Tuesday, July 28, 2009

42 - Chaos Marauder

Here's a brief intermission from the Blood Ravens Sternguard tutorials by continuing with my unofficial series of painting also-ran models from the first poll I set up way back in post 31 - I present to you a Chaos Marauder!

Quite an enjoyable figure to paint. The large skin surface allowed me to continue refining my work with skintones and shading. This marauder's skin was done very similarly to the Cadian/ Catachan Heavy Weapons Team I posted a few weeks back - a basecoat of Skin Tone (about 4 thin layers) over Black primer, followed by a generous wash of Ogryn Flesh, then finishing up with bringing the Skin Tone back up while avoiding the deeper recesses and adding some Skin Tone mixed with White along the upper curves of the muscles.

I worked on this figure in between putting together the tutorial on the Blood Ravens Sternguard. The motivation level to paint is still high. I still get a kick out of seeing the figure come together from dull gray plastic to something colorful and characterful and three dimensional. Again, I really have no plans on putting together a Warriors of Chaos army, but the very act of painting a varied amount of models keeps the hobby fresh for me. Of course, it's quite a hit to my wallet, but leisure is costly in our world, I guess.

I think I'm starting to develop a personal style, which is great. In my brief journey through this hobby, I've seen many beautifully painted models, all with their own personality and technique. For instance, the European style and its emphasis on subtle blending, non-metallic metals, and realism looks drastically different from the more "traditional" Games Workshop style of exaggerated highlights and cartoonish super-heroism. Both are excellent examples of how to paint models, neither better than the other. I guess at the moment, I'm more working in the traditional style than the more modern European (Spanish and French, in particular) methods. It seems like the Europeans include a greater degree of advanced techniques into their miniatures. Of course, it also seems like the European style is more geared towards display models (what with their emphasis on elaborate and completely non-pragmatic decorative bases) rather than table-top ready models. Hmm, you know you're dealing with an art form when an individual trained as an English Literature academic is able to talk mumbo-jumbo and mentally masturbate over it!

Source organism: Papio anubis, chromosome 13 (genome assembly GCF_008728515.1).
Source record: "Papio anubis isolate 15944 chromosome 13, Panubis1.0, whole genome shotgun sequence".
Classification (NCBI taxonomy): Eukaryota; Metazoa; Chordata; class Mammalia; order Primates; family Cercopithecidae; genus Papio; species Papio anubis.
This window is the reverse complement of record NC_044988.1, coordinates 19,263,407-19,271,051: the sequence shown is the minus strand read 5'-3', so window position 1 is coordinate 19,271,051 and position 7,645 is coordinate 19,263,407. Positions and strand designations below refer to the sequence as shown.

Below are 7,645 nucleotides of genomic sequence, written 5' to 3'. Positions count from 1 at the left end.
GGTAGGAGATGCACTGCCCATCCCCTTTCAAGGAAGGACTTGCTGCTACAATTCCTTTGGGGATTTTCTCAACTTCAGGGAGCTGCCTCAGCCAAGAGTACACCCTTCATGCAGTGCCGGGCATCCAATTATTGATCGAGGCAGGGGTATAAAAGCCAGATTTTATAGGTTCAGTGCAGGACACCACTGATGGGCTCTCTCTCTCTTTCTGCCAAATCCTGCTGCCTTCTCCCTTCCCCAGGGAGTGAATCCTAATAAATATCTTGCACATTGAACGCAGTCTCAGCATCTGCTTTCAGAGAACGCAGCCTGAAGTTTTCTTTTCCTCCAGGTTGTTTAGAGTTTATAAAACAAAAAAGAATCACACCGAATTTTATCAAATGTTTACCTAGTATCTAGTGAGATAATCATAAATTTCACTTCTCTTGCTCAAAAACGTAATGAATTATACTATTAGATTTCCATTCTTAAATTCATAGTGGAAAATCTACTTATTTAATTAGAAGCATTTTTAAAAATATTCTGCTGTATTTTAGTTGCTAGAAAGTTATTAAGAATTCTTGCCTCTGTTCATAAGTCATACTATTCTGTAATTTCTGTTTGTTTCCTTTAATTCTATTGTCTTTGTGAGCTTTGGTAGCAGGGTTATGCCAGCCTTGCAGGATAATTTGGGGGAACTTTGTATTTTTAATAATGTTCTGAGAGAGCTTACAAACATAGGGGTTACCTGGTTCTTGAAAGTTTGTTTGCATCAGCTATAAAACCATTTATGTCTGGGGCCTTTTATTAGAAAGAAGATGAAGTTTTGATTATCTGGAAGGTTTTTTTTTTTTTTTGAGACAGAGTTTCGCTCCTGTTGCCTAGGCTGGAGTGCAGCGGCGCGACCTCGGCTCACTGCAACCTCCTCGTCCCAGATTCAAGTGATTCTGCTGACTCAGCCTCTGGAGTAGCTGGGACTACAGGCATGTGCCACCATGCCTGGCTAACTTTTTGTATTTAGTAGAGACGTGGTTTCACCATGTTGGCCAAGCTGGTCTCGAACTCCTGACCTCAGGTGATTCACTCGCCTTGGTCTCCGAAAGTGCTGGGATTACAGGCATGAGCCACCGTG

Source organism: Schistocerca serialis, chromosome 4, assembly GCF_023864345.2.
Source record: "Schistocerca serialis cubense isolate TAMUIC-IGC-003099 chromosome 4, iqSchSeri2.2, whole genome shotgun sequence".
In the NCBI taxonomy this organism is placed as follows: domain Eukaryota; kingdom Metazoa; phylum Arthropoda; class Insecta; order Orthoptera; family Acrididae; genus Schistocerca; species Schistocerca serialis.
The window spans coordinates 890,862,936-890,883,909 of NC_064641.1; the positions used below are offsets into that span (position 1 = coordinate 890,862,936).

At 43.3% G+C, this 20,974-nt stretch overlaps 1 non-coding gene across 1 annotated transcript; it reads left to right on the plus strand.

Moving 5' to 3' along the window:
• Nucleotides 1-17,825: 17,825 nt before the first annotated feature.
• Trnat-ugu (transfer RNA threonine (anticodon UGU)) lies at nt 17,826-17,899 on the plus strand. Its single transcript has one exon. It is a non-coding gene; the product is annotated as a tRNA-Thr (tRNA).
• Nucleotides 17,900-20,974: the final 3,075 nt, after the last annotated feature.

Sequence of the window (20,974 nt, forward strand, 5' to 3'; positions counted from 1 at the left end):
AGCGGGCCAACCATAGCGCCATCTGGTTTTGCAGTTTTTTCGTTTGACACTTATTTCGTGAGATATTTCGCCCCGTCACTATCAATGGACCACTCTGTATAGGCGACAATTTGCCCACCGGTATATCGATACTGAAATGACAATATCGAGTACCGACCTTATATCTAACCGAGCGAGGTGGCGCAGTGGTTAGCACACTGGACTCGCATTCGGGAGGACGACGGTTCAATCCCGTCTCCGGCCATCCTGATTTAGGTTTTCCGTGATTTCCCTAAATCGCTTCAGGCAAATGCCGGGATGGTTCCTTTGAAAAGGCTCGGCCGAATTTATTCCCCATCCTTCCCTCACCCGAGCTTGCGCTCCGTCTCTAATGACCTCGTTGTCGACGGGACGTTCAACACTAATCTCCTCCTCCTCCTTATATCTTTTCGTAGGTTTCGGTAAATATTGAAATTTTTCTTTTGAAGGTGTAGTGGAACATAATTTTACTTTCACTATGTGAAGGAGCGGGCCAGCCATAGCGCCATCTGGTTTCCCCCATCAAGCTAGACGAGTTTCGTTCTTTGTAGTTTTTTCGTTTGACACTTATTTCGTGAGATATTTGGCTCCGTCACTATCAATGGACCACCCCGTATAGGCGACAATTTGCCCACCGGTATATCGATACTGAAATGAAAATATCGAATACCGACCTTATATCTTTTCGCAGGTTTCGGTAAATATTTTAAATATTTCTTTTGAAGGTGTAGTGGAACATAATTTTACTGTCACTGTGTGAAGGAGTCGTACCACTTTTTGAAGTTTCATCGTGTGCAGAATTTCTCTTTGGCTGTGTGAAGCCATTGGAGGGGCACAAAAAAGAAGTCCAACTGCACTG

The next post will resume with your regularly scheduled tutorial on the Blood Ravens Sternguard. I believe there will be 2 more installments in that tutorial before I put it to bed.

For more pics, click here.


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